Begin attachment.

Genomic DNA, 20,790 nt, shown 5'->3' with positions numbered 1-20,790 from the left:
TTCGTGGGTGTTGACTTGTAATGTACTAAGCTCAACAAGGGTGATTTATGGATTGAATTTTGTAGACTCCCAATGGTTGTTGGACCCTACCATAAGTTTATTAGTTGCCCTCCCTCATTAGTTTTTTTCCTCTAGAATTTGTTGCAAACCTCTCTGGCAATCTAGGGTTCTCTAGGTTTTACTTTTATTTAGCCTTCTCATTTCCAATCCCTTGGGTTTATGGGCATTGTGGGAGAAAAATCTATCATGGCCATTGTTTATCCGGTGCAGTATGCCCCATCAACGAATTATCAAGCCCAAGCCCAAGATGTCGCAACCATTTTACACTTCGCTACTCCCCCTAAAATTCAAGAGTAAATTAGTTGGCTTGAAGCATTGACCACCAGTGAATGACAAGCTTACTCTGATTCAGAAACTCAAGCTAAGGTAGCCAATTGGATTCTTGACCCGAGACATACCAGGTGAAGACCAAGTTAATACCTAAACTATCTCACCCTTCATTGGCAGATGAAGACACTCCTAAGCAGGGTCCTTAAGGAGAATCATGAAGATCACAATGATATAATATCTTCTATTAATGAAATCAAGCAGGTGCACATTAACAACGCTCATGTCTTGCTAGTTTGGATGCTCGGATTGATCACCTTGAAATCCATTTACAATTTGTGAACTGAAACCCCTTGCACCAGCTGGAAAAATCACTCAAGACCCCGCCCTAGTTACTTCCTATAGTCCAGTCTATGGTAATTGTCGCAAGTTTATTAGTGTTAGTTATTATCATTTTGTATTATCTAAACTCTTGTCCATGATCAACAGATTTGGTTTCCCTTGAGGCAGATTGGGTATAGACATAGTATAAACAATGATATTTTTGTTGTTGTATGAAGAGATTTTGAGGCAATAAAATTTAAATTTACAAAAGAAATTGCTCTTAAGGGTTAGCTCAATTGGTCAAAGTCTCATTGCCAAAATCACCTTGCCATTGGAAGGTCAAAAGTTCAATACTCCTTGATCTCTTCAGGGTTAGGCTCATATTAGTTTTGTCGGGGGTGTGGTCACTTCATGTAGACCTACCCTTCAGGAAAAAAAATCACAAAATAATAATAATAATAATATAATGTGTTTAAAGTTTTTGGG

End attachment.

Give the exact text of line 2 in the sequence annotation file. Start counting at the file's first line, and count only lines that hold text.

TTCGTGGGTGTTGACTTGTAATGTACTAAGCTCAACAAGGGTGATTTATGGATTGAATTTTGTAGACTCCCAATGGTTGTTGGACCCTACCATAAGTTTATTAGTTGCCCTCCCTCATTAGTTTTTTTCCTCTAGAATTTGTTGCAAACCTCTCTGGCAATCTAGGGTTCTCTAGGTTTTACTTTTATTTAGCCTTCTCATTTCCAATCCCTTGGGTTTATGGGCATTGTGGGAGAAAAATCTATCATGGCCATTGTTTATCCGGTGCAGTATGCCCCATCAACGAATTATCAAGCCCAAGCCCAAGATGTCGCAACCATTTTACACTTCGCTACTCCCCCTAAAATTCAAGAGTAAATTAGTTGGCTTGAAGCATTGACCACCAGTGAATGACAAGCTTACTCTGATTCAGAAACTCAAGCTAAGGTAGCCAATTGGATTCTTGACCCGAGACATACCAGGTGAAGACCAAGTTAATACCTAAACTATCTCACCCTTCATTGGCAGATGAAGACACTCCTAAGCAGGGTCCTTAAGGAGAATCATGAAGATCACAATGATATAATATCTTCTATTAATGAAATCAAGCAGGTGCACATTAACAACGCTCATGTCTTGCTAGTTTGGATGCTCGGATTGATCACCTTGAAATCCATTTACAATTTGTGAACTGAAACCCCTTGCACCAGCTGGAAAAATCACTCAAGACCCCGCCCTAGTTACTTCCTATAGTCCAGTCTATGGTAATTGTCGCAAGTTTATTAGTGTTAGTTATTATCATTTTGTATTATCTAAACTCTTGTCCATGATCAACAGATTTGGTTTCCCTTGAGGCAGATTGGGTATAGACATAGTATAAACAATGATATTTTTGTTGTTGTATGAAGAGATTTTGAGGCAATAAAATTTAAATTTACAAAAGAAATTGCTCTTAAGGGTTAGCTCAATTGGTCAAAGTCTCATTGCCAAAATCACCTTGCCATTGGAAGGTCAAAAGTTCAATACTCCTTGATCTCTTCAGGGTTAGGCTCATATTAGTTTTGTCGGGGGTGTGGTCACTTCATGTAGACCTACCCTTCAGGAAAAAAAATCACAAAATAATAATAATAATAATATAATGTGTTTAAAGTTTTTGGG